Arctic Canada: label ringed seals a species of concern, wildlife advisers tell feds

A file photo of Inuit hunters walking by a ringed seal they caught through the ice on Frobisher Bay near Iqaluit, Nunavut, in 2003. Federal wildlife advisers are calling for ringed seals to be listed as a species of special concern, because of climate changes. (Canadian Press)
Ringed seals in Nunavut are facing changes in their habitats because of climate change, says a group of wildlife advisers.

In a report, the independent group of experts that make up the Committee on the Status of Endangered Wildlife in Canada, asked the federal government Monday to list ringed seals as a species of special concern under Canada’s Species at Risk Act, which aims to prevent wildlife from disappearing and helps recover threatened species.

The researchers used Inuit knowledge, along with interviews and inventories from the government of Nunavut, to come to this conclusion says David Lee, co-chair of marine mammals for that committee.

“Scientific information on numbers and distribution of ringed seal is extremely limited because of the difficulty to conduct scientific surveys on the species,” Lee said.

Lee explained that because Inuit are on the land, they can observe ringed seal movement from one area to another, especially in response to changes in sea ice or snow cover.

“Inuit knowledge was superior, especially with respect to local observations,” said Lee.

The report says ringed seals are not endangered or threatened, but they could become vulnerable if sea ice lessens or temperatures in the Arctic continue to change.

Inuit have noticed a number of changes but they have not declared that the actual numbers have declined.
David Lee, Committee on the Status of Endangered Wildlife in Canada

Lee also works as a wildlife biologist for Nunavut Tunngavik Inc., the group that represents Inuit in Nunavut, although his role with the committee is not related to his work with the Inuit organization.

Lee said Inuit knowledge does not suggest a drop in ringed seal numbers, but rather that there are changes in where seals are travelling and when.

“Inuit have noticed a number of changes, but they have not declared that the actual numbers have declined.”

If ringed seals are listed as a species of special concern, they can be monitored better, Lee said. That new data could help harvesters who rely on ringed seal for food, and can even help spur the economy within Nunavut’s seal harvest, which is mostly subsistence based, according to Lee.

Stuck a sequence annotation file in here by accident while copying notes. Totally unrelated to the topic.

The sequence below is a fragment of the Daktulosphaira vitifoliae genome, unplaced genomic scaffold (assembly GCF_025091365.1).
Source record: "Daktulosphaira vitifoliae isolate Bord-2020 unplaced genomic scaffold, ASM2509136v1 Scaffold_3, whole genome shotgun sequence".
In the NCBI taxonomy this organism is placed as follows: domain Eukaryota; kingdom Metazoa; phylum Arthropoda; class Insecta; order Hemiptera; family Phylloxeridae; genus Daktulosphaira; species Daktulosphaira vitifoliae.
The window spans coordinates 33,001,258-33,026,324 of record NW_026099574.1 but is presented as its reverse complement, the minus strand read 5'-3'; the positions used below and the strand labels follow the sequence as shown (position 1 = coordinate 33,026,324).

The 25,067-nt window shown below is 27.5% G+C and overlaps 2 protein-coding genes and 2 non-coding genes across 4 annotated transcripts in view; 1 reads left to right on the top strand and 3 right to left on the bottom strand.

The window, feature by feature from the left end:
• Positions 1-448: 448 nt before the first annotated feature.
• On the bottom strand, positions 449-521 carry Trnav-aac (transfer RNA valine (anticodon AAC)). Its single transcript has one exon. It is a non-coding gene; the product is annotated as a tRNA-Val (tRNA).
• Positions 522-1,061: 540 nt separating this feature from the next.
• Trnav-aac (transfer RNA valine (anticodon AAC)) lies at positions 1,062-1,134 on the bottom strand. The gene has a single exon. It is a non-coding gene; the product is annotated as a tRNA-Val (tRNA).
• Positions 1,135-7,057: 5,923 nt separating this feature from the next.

A ringed seal pup peeks out from its protective snow cave near Kotzebue, Alaska in this handout photo dated May 1, 2011. If ringed seals are listed as a species of special concern, this won’t change how seal are harvested in Nunavut, said David Lee. (Michael Cameron/NOAA’s Alaska Fisheries Science Center/Reuters)
Seal harvest won’t be hampered

The group of independent experts makes recommendations to the federal minister of Environment and Climate Change. The government is expected to respond to the assessment next year.

If ringed seals are listed as a species of special concern, this won’t change how seal are harvested in Nunavut, Lee said.

“If the minister were to proceed with it being listed as special concern, then any recommendation on ringed seal would need to go through the Nunavut Agreement — meaning that any changes or recommendations on harvest would need to go through the Nunavut Wildlife Management Board.”

That board handles all quotas and hunting laws in Nunavut. Right now, seals in Nunavut are primarily hunted for food.

The committee worked on the report for five years. They last assessed ringed seals in 1989. The same committee will also soon assess narwhal, beluga and bowhead whales.

Polar bears are already listed under the federal Species at Risk Act as a species of special concern.

“With the very large increase of polar bears in Baffin Bay, bears are considered a serious threat that has potentially affected the number of ringed seal,” Lee said.

[WATCH] The reduction of Arctic sea ice is also spreading an invisible threat that kills marine mammals, including ringed seals, in the Atlantic and Pacific oceans, according to a study. The paper found that Phocine distemper virus (PDV) had spread from North Atlantic seals to populations of sea otters living in the North Pacific Ocean. Eye on the Arctic spoke to author Dr. Tracey Goldstein from the University of California, Davis, and asked her a few questions about her study:

Related stories from around the North:

Canada: Arctic sea ice loss linked to spread of deadly virus in marine mammals, Eye on the Arctic

Finland: Finland’s endangered Saimaa ringed seal population reaches 400, Yle News

Greenland: Oldest Arctic sea ice vanishes twice as fast as rest of region, study shows, Eye on the Arctic

Norway: In Arctic Norway, seabirds build nests out of plastic waste, The Independent Barents Observer

Russia: Russian Arctic town overrun by polar bears, CBC News

Sweden: Warnings in Sweden about dangerous bacteria in Baltic Sea, Radio Sweden

United States: Heat stress that caused Alaska salmon deaths a sign of things to come, scientist warns, CBC News

Beth Brown, CBC News

Beth Brown, CBC News

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